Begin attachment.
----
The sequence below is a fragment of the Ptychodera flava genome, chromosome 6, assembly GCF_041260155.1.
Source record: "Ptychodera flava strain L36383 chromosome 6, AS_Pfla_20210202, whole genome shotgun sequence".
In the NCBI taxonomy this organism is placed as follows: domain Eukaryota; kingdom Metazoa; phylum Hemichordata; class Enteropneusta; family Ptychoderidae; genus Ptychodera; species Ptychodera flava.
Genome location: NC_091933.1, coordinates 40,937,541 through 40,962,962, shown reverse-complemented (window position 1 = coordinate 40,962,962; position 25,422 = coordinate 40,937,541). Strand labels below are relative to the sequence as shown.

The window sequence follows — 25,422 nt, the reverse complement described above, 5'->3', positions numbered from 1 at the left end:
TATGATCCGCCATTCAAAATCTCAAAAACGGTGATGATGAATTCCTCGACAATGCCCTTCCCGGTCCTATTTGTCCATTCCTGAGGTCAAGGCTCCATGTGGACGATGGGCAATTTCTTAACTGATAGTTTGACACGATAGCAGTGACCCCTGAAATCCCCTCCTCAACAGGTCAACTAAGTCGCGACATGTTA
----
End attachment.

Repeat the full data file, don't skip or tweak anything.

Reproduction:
The sequence below is a fragment of the Ptychodera flava genome, chromosome 6, assembly GCF_041260155.1.
Source record: "Ptychodera flava strain L36383 chromosome 6, AS_Pfla_20210202, whole genome shotgun sequence".
In the NCBI taxonomy this organism is placed as follows: domain Eukaryota; kingdom Metazoa; phylum Hemichordata; class Enteropneusta; family Ptychoderidae; genus Ptychodera; species Ptychodera flava.
Genome location: NC_091933.1, coordinates 40,937,541 through 40,962,962, shown reverse-complemented (window position 1 = coordinate 40,962,962; position 25,422 = coordinate 40,937,541). Strand labels below are relative to the sequence as shown.

The window sequence follows — 25,422 nt, the reverse complement described above, 5'->3', positions numbered from 1 at the left end:
TATGATCCGCCATTCAAAATCTCAAAAACGGTGATGATGAATTCCTCGACAATGCCCTTCCCGGTCCTATTTGTCCATTCCTGAGGTCAAGGCTCCATGTGGACGATGGGCAATTTCTTAACTGATAGTTTGACACGATAGCAGTGACCCCTGAAATCCCCTCCTCAACAGGTCAACTAAGTCGCGACATGTTA